Weak economics, cautious earnings outlooks and fiscal year end for mutual funds combined to push the indexes to their lowest levels in three weeks.
October ended with a thud as the indexes closed at multi week lows. Thursday's +200 point short squeeze was completely erased and had time not expired the markets would probably be even lower. There were multiple factors in play and I will try to cover all of them.
Starting with Friday's economic reports the Michigan Consumer Sentiment survey fell to 70.6 from 73.5. This should not have been a surprise since the October consumer confidence report fell off the cliff earlier in the week. Growing concerns about the economic outlook was blamed for the drop in sentiment. The present conditions component actually rose to 73.7 from 73.4. However the expectations component fell sharply to 68.6 from 73.5. Clearly consumers are concerned about what the economy will look like in the future. Concerns over rising taxes are also weighing on consumers. Rising gasoline prices and worries about job security and home values continue to be negative issues.
Thomson Reuters reported that only 31% of consumers surveyed had a favorable economic outlook in 2010. That is only 3% above the 28% recorded in October 2008 at the bottom of the crisis. The majority of consumers reported their finances had worsened in October. That is the 13th consecutive month and the longest and steepest decline in the 66-year history of the Consumer Sentiment survey. Only 12% reported improvement in their finances and that was also the lowest on record. Also, for the first time in sixty years the majority of families expected their incomes to be flat or lower in the year ahead.
Consumer Sentiment Chart
The Personal Income report for September showed incomes were flat from August when incomes rose +0.2%. Wages are currently more than 5% below last years level. Real spending fell sharply by -0.6% led by a drop in auto sales after the cash for clunkers program ended. Overall durable goods spending fell by a whopping -7%. In the same report the core PCE deflator rose +0.1% for the fifth consecutive month. This shows that prices are rising while spending is slowing. The savings rate rose to 3.3% and the second month of growth after years of declines.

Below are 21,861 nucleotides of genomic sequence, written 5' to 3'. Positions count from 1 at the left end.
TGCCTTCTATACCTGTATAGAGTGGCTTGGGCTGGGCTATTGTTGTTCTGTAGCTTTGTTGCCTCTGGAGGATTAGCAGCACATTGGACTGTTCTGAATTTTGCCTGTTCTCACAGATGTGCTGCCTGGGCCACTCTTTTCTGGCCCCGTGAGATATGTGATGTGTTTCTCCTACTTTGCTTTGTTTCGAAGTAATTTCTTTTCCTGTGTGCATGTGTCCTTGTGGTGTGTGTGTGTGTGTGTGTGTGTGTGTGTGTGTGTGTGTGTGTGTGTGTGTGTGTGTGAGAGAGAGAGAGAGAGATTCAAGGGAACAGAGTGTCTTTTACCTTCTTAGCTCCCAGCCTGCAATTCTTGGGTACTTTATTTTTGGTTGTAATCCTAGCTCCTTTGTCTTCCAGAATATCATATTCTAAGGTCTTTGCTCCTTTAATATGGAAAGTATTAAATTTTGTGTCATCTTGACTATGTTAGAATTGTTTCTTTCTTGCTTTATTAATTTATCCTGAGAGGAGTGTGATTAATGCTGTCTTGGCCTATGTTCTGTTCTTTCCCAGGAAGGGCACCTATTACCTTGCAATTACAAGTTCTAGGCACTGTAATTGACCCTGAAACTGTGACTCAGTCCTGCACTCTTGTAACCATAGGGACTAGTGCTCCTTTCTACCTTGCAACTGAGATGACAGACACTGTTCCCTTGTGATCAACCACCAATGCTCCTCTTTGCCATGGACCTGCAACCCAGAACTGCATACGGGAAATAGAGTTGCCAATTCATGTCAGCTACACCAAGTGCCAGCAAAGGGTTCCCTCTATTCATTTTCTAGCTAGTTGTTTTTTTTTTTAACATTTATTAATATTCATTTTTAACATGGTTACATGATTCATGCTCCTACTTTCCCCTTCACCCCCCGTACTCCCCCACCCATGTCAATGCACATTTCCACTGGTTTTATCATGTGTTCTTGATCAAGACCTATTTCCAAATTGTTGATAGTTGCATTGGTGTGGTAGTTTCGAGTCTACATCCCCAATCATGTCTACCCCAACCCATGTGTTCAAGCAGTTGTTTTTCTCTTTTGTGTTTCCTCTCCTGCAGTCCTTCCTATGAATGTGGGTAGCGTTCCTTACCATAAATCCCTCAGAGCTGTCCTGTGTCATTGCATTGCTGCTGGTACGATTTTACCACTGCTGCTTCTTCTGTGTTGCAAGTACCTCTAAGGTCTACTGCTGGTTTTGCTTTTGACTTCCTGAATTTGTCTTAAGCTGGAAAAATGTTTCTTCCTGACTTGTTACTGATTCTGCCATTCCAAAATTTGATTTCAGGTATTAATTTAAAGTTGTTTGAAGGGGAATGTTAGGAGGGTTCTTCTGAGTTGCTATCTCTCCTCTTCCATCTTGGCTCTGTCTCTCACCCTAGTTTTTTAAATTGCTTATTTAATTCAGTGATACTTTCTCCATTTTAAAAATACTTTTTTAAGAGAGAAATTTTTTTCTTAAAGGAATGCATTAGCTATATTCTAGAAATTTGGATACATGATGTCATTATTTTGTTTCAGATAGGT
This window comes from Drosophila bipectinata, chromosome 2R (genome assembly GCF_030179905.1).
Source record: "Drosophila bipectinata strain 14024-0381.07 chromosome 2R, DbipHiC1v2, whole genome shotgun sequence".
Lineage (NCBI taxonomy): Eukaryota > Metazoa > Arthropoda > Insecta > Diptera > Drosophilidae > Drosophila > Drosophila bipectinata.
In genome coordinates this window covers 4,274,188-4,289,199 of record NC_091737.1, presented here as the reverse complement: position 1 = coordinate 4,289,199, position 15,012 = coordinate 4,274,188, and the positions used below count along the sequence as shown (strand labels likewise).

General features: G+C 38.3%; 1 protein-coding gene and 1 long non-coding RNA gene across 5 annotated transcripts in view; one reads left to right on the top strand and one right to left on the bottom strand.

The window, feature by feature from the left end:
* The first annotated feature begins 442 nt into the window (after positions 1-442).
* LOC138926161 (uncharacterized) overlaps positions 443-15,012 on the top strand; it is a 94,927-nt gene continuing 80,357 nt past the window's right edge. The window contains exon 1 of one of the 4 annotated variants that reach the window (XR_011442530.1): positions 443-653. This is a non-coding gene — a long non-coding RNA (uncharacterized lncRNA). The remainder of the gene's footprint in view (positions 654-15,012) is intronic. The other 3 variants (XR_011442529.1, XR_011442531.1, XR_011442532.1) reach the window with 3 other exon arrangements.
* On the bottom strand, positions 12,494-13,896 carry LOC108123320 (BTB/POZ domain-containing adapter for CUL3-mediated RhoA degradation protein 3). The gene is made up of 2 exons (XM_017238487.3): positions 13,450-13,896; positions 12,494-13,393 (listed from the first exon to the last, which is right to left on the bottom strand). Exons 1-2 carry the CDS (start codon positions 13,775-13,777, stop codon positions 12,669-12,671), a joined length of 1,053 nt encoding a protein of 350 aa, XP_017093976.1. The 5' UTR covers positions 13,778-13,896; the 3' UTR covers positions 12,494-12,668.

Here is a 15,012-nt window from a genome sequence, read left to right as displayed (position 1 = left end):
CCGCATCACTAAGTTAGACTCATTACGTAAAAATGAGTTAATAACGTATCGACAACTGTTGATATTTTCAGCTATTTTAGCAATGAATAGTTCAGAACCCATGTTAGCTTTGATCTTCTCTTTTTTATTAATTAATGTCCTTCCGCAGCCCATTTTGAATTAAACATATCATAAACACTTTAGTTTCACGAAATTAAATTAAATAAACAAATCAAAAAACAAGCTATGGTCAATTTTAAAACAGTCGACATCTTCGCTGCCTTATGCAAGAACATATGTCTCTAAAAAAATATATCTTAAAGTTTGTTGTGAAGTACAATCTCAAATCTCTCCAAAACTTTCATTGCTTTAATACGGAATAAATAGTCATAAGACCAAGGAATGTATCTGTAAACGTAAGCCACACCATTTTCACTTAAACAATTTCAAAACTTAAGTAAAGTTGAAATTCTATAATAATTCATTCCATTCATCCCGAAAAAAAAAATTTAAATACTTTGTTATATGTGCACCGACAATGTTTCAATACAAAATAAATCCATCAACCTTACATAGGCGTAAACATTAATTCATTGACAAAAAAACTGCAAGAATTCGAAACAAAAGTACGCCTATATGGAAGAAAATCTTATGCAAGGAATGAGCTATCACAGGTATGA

Of all the economic reports on Friday the drop in spending was the worst for investors. This suggests the recovery is slipping and is dependent on government spending to continue. Since no government in history has been able to spend itself into prosperity the long-term outlook is not good. Eventually the government will have to quit supplying stimulus and raise taxes to pay for the credit incurred for the stimulus. If the consumer has not recovered to take up the consumption slack by time the government quits then it will be a very long recovery road.
The Chicago ISM report (formerly PMI) was very positive with a jump from 46.1 to 54.2 on the headline number. Positive inputs came from strong gains in New Orders, Backorders and Production. However, employment fell slightly and suggests the non-farm payrolls on Friday could be worse than expected. The manufacturing trends in the Chicago area have improved significantly since the automakers went back to work.
The ISM New York (formerly NAPM-NY) was also released on Friday and it also showed improvement although not on the scale of the ISM-Chicago. The difference is clearly the resumption of production by automakers in the Chicago report. The conditions in the New York area are recovering but they are far less robust than Chicago.
However, the current conditions component fell to 60.8 from 72.9 in October and the employment component fell to 45.7 from 47.3. The employment component was 26.1 last October so conditions have improved significantly but any number under 50 remains a contraction. Employers are still cutting jobs but the pace of layoffs is slowing. At this point New York is still in recession but it is moderating. On Monday we will get the national ISM and it is expected to show a minor gain.
The economic calendar for next week has some huge events that could be market movers. I already mentioned the national ISM on Monday followed by the ISM Services on Wednesday. Gains are expected on both reports. The Factory Orders on Tuesday is expected to show an increase of +0.8%. The really big reports are the Fed meeting announcement on Wednesday and the Jobs report on Friday.